NEW YORK – For Lynne Avadenka, a Detroit-based printmaker and book artist, words and letters have long been the keys to unlock the worlds and lives of others. Her latest work is no different.
In “How a Poem Begins – Lynne Avadenka and the Poet Rahel,” Avadenka explores the life of the seminal Israeli poet and early Zionist pioneer Rahel Bluwstein and the verdant landscape of the Galilee. Through large-scale etchings she highlights the beauty of the region and the aesthetic of the Hebrew language.
“I’ve always been interested in Jewish women and the lives they led, and the creative choices they made,” said Avadenka during a conversation at a mid-town Manhattan café about her newest exhibit, which will be displayed at the Yeshiva University Museum through July.
Her inspiration for the show came while working at the Gottesman Etching Center at Kibbutz Cabri in 2011 when she was a fellow of the American Academy in Jerusalem. The modern space, full of light and glass, peaked her artistic interest.
Upon her return to the US she started drafting grant proposals, and in 2014 the Covenant Foundation awarded her a grant that helped support her short stay at the center.
“I had a lot of sleepless nights. I only had 10 days to produce something,” Avadenka said. “There is a fair amount of discipline that goes with the creative life,” she added, putting any romantic notions of what life is like for the professional artist to rest.
Avadenka said she’s always felt the pull of the printed word. It’s something she traces back to her childhood in Pontiac, Michigan, when in the fourth grade she received a Speedball pen and ink kit complete with interchangeable nibs. Soon she started crafting her own books.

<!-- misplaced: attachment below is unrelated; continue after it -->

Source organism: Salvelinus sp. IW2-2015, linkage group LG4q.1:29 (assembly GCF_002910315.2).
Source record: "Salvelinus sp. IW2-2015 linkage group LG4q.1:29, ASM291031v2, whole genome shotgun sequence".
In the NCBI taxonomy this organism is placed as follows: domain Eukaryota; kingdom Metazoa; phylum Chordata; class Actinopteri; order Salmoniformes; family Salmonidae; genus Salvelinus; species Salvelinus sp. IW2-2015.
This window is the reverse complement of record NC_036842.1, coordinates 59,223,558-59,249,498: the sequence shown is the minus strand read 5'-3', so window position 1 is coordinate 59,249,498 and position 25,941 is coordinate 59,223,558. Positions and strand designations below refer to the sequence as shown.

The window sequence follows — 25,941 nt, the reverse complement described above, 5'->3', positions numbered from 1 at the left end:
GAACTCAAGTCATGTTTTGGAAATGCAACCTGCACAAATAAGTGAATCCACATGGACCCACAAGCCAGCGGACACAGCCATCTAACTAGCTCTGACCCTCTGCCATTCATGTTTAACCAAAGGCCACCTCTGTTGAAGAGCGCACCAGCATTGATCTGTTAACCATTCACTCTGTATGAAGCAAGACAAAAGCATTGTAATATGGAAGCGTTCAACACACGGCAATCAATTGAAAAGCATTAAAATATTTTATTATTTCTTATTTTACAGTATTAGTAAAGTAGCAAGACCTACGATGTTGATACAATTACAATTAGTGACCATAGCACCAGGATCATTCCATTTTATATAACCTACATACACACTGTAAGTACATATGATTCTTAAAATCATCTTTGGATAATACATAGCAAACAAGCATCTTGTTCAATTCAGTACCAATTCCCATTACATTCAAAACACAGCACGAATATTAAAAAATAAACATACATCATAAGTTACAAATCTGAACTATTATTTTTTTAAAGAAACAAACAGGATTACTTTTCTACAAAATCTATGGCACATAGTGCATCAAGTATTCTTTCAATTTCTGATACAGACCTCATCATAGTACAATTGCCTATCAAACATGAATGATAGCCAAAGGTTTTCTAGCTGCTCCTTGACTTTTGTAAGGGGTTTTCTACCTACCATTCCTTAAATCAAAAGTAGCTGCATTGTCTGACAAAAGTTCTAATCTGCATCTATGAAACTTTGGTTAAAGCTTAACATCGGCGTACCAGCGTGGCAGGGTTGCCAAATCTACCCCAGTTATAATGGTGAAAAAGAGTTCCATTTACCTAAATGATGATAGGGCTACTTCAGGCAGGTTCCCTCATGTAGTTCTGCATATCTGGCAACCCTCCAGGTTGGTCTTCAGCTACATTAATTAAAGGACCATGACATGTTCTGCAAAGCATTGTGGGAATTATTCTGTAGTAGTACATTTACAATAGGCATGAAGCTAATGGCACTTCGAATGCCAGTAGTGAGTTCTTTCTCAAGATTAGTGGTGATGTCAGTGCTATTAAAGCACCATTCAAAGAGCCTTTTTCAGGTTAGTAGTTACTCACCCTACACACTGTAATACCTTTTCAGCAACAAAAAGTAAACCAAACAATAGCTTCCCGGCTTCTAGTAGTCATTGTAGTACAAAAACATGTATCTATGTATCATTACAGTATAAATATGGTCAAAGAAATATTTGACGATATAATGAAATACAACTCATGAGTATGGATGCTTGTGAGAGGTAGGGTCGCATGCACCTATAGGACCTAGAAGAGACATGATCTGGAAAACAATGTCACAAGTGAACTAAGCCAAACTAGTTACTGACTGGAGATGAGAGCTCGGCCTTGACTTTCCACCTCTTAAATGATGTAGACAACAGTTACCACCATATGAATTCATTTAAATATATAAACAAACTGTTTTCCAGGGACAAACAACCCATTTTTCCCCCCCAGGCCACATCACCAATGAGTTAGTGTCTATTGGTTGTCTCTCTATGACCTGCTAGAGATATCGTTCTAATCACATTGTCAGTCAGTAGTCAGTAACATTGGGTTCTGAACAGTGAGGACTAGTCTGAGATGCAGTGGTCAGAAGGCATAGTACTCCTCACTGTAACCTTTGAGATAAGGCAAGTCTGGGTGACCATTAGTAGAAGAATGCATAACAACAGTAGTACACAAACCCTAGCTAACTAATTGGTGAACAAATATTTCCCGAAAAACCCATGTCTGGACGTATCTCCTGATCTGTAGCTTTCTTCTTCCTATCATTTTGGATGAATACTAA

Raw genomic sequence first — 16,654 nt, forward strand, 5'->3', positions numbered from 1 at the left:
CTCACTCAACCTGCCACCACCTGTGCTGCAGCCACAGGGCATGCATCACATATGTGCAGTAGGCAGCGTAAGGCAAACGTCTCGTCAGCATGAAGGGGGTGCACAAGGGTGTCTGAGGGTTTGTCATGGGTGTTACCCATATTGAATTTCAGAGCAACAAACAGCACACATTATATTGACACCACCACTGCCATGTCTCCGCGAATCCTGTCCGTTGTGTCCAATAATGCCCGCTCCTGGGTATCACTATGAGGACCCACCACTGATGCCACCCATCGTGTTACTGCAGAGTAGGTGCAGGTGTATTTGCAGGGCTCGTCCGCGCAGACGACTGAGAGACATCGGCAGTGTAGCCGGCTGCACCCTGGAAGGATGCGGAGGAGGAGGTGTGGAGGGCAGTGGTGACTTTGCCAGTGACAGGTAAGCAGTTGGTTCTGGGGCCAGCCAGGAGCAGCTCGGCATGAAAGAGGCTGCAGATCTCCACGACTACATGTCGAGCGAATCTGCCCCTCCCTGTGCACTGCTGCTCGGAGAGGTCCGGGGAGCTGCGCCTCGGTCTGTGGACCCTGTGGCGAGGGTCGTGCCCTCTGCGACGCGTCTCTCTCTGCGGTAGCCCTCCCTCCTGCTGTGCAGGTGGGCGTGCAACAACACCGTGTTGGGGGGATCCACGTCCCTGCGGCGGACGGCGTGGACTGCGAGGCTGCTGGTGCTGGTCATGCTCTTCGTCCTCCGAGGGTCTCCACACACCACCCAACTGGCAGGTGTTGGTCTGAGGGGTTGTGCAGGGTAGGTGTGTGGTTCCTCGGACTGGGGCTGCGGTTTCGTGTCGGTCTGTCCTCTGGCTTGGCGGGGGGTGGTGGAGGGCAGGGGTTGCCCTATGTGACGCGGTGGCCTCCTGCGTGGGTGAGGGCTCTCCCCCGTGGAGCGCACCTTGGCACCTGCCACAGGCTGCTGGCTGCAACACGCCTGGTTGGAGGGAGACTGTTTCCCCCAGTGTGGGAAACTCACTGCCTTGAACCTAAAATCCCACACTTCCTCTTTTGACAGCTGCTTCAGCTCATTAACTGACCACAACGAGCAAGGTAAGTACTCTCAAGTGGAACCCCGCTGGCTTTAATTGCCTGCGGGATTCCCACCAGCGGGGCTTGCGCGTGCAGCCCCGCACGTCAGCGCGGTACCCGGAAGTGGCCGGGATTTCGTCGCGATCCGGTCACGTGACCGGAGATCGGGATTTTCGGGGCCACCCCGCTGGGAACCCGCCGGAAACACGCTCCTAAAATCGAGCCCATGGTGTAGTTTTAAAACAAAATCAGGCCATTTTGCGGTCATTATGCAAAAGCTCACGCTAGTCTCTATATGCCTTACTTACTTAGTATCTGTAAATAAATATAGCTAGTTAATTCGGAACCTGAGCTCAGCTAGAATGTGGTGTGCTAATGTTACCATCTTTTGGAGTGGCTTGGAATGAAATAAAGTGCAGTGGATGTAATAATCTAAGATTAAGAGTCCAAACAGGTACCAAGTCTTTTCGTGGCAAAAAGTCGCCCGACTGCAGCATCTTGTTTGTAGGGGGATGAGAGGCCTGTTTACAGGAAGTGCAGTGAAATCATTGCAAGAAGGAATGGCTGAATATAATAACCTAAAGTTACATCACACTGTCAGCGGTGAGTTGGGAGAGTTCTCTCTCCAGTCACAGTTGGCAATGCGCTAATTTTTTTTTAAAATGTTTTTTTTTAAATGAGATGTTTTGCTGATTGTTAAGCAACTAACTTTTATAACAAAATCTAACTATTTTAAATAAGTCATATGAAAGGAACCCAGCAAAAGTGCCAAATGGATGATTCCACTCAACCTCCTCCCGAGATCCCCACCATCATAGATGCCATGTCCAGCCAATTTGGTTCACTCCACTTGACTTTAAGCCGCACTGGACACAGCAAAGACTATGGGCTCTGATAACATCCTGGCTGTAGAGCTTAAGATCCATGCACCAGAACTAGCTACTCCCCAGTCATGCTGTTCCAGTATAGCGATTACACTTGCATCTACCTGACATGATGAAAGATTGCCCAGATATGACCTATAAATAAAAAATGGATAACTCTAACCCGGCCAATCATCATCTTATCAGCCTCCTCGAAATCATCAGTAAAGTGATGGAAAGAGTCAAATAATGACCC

Born in 1955, Avadenka studied printmaking and letterpress at Wayne State University. Her work has been exhibited in many permanent collections, including The New York Public Library, The Jewish Museum of New York and The British Library in London.
Today she lives in Detroit where she is the artistic director of Signal-Return, a community letterpress shop in Detroit where people learn to handset and print.
Throughout her decades-long career Avadenka has produced limited edition books where she combines her own images and words, as well as editions of work by noted writers, using multiple printmaking techniques. She has worked on paper, collage, mixed media and also glass.
While the medium may change, her muse – words and letters – remains constant.
One of her earliest works delved into the ways Judaism and Islam overlap; in “Root Words: An Alphabetic Exploration,” she and American Muslim calligrapher Mohamed Zakariya collaborated and created a book of art focusing on seven words filled with meaning for Jews and Arabs – language, human being, trust, student, book, wisdom and sky.
‘The root word for compassion in Hebrew and Arabic are the same’
“What was revelatory for me, but not for someone who knows both languages, is that the root word for compassion in Hebrew and Arabic are the same,” she said. “That work led to ‘Bound to My Life by a Thousand Mysterious Threads,’ an artistic book about Queen Esther and Scheherazade and the commonalities of culture.”
While at Kibbutz Cabri, Avadenka mined area archives, read Rahel’s poetry and followed a literal map of the poet’s life in Israel. The result is a series of large-scale etchings in which Avadenka reflects on Rahel’s life, art and the places in Israel where she lived. There is also a multimedia installation that Avadenka sees as an imaginary library for Rahel.
One work “You Are Yourself a Map” consists of three prints, each measuring 24 x 72 inches. The pieces’ lush greens and blues evoke the verbena and mint that dotted the landscape where Avadenka worked. Each print incorporates elements of letterpress prints on Japanese paper that she produced in her Detroit studio and brought with her to Cabri. Among the prints were images of handwritten drafts of Rahel’s poems.
To help give context to Rahel’s artistic legacy, Avadenka curated an installation of historical materials – photography, posters and ephemera – from Yeshiva University Museum’s and YIVO’s collections.
“I don’t try to tell you everything,” Avadenka said. “There should be a place where viewers can enter the work and see it in their own way. Everyone comes to the art from entirely different places.”